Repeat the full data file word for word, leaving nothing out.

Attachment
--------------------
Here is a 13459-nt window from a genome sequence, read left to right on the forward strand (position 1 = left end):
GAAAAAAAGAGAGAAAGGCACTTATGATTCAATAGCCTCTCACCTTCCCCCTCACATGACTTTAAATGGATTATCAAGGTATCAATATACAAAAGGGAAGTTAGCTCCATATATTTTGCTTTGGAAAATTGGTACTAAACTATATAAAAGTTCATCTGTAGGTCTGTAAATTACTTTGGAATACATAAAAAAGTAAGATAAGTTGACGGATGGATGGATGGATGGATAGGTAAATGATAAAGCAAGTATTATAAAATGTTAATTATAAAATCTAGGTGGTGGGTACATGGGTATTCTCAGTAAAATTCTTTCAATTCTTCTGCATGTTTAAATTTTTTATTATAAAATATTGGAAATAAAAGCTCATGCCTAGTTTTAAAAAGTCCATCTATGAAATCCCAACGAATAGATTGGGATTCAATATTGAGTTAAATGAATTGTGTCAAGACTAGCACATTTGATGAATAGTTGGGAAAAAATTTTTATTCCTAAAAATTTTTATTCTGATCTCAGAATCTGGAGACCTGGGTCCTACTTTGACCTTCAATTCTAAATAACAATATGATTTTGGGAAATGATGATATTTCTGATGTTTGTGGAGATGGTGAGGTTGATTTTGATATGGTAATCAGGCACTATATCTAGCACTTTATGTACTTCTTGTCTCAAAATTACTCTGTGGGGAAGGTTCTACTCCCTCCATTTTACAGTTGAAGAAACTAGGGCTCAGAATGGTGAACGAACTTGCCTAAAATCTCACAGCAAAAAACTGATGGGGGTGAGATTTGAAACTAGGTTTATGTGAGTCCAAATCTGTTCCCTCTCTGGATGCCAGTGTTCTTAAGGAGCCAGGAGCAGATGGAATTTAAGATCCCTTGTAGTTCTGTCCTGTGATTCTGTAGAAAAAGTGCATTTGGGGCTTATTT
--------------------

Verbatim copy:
Here is a 13459-nt window from a genome sequence, read left to right on the forward strand (position 1 = left end):
GAAAAAAAGAGAGAAAGGCACTTATGATTCAATAGCCTCTCACCTTCCCCCTCACATGACTTTAAATGGATTATCAAGGTATCAATATACAAAAGGGAAGTTAGCTCCATATATTTTGCTTTGGAAAATTGGTACTAAACTATATAAAAGTTCATCTGTAGGTCTGTAAATTACTTTGGAATACATAAAAAAGTAAGATAAGTTGACGGATGGATGGATGGATGGATAGGTAAATGATAAAGCAAGTATTATAAAATGTTAATTATAAAATCTAGGTGGTGGGTACATGGGTATTCTCAGTAAAATTCTTTCAATTCTTCTGCATGTTTAAATTTTTTATTATAAAATATTGGAAATAAAAGCTCATGCCTAGTTTTAAAAAGTCCATCTATGAAATCCCAACGAATAGATTGGGATTCAATATTGAGTTAAATGAATTGTGTCAAGACTAGCACATTTGATGAATAGTTGGGAAAAAATTTTTATTCCTAAAAATTTTTATTCTGATCTCAGAATCTGGAGACCTGGGTCCTACTTTGACCTTCAATTCTAAATAACAATATGATTTTGGGAAATGATGATATTTCTGATGTTTGTGGAGATGGTGAGGTTGATTTTGATATGGTAATCAGGCACTATATCTAGCACTTTATGTACTTCTTGTCTCAAAATTACTCTGTGGGGAAGGTTCTACTCCCTCCATTTTACAGTTGAAGAAACTAGGGCTCAGAATGGTGAACGAACTTGCCTAAAATCTCACAGCAAAAAACTGATGGGGGTGAGATTTGAAACTAGGTTTATGTGAGTCCAAATCTGTTCCCTCTCTGGATGCCAGTGTTCTTAAGGAGCCAGGAGCAGATGGAATTTAAGATCCCTTGTAGTTCTGTCCTGTGATTCTGTAGAAAAAGTGCATTTGGGGCTTATTT